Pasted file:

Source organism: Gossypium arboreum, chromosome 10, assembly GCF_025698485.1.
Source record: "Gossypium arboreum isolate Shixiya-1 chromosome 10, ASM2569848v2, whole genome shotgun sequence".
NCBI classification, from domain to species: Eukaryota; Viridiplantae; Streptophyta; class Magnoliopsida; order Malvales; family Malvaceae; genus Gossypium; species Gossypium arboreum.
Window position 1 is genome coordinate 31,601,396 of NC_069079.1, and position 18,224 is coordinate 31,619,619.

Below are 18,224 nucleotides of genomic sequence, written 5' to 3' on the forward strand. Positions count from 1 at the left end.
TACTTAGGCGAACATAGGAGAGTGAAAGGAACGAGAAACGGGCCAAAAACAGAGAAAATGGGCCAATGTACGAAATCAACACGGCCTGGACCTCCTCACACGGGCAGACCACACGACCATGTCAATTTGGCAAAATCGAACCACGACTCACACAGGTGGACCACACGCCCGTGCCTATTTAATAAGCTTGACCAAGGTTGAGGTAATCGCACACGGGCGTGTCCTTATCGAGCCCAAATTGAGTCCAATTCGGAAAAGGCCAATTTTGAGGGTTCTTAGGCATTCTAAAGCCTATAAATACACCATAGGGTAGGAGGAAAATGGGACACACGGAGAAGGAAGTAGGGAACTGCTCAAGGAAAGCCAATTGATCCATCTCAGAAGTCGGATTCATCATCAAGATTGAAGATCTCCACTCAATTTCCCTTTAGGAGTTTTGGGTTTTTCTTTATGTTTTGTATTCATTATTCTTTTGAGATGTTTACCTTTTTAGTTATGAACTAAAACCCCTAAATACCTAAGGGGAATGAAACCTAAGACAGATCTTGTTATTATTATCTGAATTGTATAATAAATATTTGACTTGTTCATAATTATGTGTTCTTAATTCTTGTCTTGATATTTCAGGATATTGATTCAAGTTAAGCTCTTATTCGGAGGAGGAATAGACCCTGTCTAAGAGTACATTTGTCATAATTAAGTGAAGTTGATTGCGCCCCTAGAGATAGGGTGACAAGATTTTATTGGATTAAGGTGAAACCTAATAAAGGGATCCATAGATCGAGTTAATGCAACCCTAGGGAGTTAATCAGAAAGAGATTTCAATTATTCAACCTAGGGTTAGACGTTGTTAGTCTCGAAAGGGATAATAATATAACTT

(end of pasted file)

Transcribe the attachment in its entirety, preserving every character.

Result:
Source organism: Gossypium arboreum, chromosome 10, assembly GCF_025698485.1.
Source record: "Gossypium arboreum isolate Shixiya-1 chromosome 10, ASM2569848v2, whole genome shotgun sequence".
NCBI classification, from domain to species: Eukaryota; Viridiplantae; Streptophyta; class Magnoliopsida; order Malvales; family Malvaceae; genus Gossypium; species Gossypium arboreum.
Window position 1 is genome coordinate 31,601,396 of NC_069079.1, and position 18,224 is coordinate 31,619,619.

Below are 18,224 nucleotides of genomic sequence, written 5' to 3' on the forward strand. Positions count from 1 at the left end.
TACTTAGGCGAACATAGGAGAGTGAAAGGAACGAGAAACGGGCCAAAAACAGAGAAAATGGGCCAATGTACGAAATCAACACGGCCTGGACCTCCTCACACGGGCAGACCACACGACCATGTCAATTTGGCAAAATCGAACCACGACTCACACAGGTGGACCACACGCCCGTGCCTATTTAATAAGCTTGACCAAGGTTGAGGTAATCGCACACGGGCGTGTCCTTATCGAGCCCAAATTGAGTCCAATTCGGAAAAGGCCAATTTTGAGGGTTCTTAGGCATTCTAAAGCCTATAAATACACCATAGGGTAGGAGGAAAATGGGACACACGGAGAAGGAAGTAGGGAACTGCTCAAGGAAAGCCAATTGATCCATCTCAGAAGTCGGATTCATCATCAAGATTGAAGATCTCCACTCAATTTCCCTTTAGGAGTTTTGGGTTTTTCTTTATGTTTTGTATTCATTATTCTTTTGAGATGTTTACCTTTTTAGTTATGAACTAAAACCCCTAAATACCTAAGGGGAATGAAACCTAAGACAGATCTTGTTATTATTATCTGAATTGTATAATAAATATTTGACTTGTTCATAATTATGTGTTCTTAATTCTTGTCTTGATATTTCAGGATATTGATTCAAGTTAAGCTCTTATTCGGAGGAGGAATAGACCCTGTCTAAGAGTACATTTGTCATAATTAAGTGAAGTTGATTGCGCCCCTAGAGATAGGGTGACAAGATTTTATTGGATTAAGGTGAAACCTAATAAAGGGATCCATAGATCGAGTTAATGCAACCCTAGGGAGTTAATCAGAAAGAGATTTCAATTATTCAACCTAGGGTTAGACGTTGTTAGTCTCGAAAGGGATAATAATATAACTT